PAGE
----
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Sufferings of the people of South Sudan

by
20 November 2015

iStock

From Sue Parks

Sir, — It was good that your last issue featured the African Union’s Inquiry into South Sudan (News, 6 November) and highlighted some of its findings. The findings of the report are of events some years ago. Sadly, to imagine that the South Sudanese citizens are presently living in a time of peace is to misjudge the situation severely.

Many of those same violent acts cited in the report are right now being perpetrated within South Sudan, as various rebel groups and the army fight for dominance within this new nation. I write here of just one such region; there are others, too.

Many will know more of the situation than I do. I can only repeat the accounts that I have heard here in Kampala from the Episcopal Church of Sudan and South Sudan (ECS&SS) congregation that meets weekly in Namirembe Cathedral, and with whom I worship.

This congregation comes from the six MINYE dioceses in the Western Equatoria region of South Sudan. They tell of towns flattened by the South Sudanese army (cf. Sudan Tribune, 8 October, for an account of events in Maridi from the Deputy Governor of Equatoria), civilians raped and murdered, and roads cut. Those who can have fled to the bush.

Mundri, too, appears to have suffered badly. Yambio town has emptied, and army gunships are frequently overhead in search of rebels, often causing civilian casualties. There are newspaper reports of numerous villages outside Yambio destroyed.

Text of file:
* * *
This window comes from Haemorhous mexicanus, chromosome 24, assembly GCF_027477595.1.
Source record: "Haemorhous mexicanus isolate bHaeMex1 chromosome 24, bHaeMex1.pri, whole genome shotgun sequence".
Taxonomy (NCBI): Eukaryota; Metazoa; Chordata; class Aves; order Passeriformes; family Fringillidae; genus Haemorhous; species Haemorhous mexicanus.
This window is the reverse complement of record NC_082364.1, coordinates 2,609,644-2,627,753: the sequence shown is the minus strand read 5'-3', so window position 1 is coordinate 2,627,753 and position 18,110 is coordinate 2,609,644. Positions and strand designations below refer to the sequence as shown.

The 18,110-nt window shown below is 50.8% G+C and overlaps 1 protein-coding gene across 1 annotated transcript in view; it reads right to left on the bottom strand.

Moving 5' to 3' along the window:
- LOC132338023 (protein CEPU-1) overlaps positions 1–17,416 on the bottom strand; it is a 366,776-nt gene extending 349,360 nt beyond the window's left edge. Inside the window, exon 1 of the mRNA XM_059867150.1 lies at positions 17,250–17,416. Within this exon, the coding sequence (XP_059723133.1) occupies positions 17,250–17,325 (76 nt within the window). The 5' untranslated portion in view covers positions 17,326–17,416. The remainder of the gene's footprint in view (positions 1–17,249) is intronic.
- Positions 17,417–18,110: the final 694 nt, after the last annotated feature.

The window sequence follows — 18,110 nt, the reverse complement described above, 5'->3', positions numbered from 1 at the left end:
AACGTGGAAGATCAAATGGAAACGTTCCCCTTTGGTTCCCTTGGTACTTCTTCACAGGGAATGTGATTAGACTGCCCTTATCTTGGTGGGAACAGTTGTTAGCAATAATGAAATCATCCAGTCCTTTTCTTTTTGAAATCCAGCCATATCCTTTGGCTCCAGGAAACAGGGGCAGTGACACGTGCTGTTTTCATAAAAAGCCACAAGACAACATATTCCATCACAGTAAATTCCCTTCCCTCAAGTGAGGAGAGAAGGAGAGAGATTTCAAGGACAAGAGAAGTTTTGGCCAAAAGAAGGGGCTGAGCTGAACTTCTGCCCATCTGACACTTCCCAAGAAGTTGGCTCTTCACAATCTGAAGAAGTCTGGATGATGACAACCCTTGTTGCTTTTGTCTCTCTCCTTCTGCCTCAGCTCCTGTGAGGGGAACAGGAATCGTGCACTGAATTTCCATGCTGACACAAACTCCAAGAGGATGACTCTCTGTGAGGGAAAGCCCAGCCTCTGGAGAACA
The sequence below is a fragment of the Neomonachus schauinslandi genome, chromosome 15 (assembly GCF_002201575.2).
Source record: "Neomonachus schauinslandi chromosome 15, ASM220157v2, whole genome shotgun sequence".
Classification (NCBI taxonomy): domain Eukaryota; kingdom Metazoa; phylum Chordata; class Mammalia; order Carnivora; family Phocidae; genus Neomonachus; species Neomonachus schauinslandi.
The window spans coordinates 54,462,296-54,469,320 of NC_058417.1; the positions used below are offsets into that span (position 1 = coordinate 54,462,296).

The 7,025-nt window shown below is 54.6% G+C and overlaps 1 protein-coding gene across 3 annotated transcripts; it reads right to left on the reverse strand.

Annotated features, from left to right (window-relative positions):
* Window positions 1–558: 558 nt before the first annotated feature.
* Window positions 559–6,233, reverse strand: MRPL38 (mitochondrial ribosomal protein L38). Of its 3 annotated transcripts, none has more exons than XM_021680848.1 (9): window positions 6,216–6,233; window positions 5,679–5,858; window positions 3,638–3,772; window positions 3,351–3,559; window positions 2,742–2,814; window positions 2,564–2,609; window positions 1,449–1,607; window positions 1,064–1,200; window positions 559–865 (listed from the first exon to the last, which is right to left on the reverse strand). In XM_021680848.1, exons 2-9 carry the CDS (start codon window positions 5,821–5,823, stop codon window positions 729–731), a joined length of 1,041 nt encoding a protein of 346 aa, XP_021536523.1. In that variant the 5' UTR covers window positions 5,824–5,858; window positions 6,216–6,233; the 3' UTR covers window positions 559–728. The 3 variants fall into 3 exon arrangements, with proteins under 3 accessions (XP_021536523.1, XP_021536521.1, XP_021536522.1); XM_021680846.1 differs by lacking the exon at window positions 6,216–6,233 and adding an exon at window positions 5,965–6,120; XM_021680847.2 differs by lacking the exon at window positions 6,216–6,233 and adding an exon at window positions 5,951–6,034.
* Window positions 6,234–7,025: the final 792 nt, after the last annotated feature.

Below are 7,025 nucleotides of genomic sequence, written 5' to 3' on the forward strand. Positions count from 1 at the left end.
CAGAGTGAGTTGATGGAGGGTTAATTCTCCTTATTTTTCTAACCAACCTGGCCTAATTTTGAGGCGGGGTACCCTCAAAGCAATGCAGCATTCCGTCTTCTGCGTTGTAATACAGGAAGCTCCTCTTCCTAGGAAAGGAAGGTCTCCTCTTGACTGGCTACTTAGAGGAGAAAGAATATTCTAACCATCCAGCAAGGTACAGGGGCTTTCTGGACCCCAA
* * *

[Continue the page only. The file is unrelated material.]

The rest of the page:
Needless to say, people are starving. Food is almost unobtainable, and that which is available is prohibitively expensive. The price of rice in Yambio has gone up more than 200 per cent in recent times. Worse is to come, as there is no planting to ensure food for the months ahead. The World Food Programme has been unable to offer any assistance — even in the previous two years during more peaceful times, when places such as Yambio were hosting thousands of displaced people from fighting-affected areas to the east, and struggling to find food for them.

That there are rebel groups on the prowl none deny. Many feel, however, that the South Sudanese army has been somewhat over-zealous in their armed attacks and perpetration of violence in which civilians are also caught up.

The ECS&SS bishops are in the "bush" ministering to their people. Additionally, they are moving between the groups of rebels and the army in an attempt to forestall further attacks on their people and seek a solution to the present impasse. Some are in mobile-phone contact with their people here in Kampala, via which first-hand accounts come.

Sadly, many characterise this as tribal warfare between Dinka and the rest in the name of the state. Whether this is true matters less than that they think it to be the case. Here in Kampala, the clergy who lead the MINYE (Western Equatoria region) congregation and the Dinka congregations are working hard to build harmonious relationships between all the tribal groups represented.

Needless to say, they crave that you add to theirs your prayers for peace and for peacemakers and a solution to the continuing suffering of many in this newest of nations.

SUE PARKS
Kampala (address supplied)
suzanneparks@btinternet.com 

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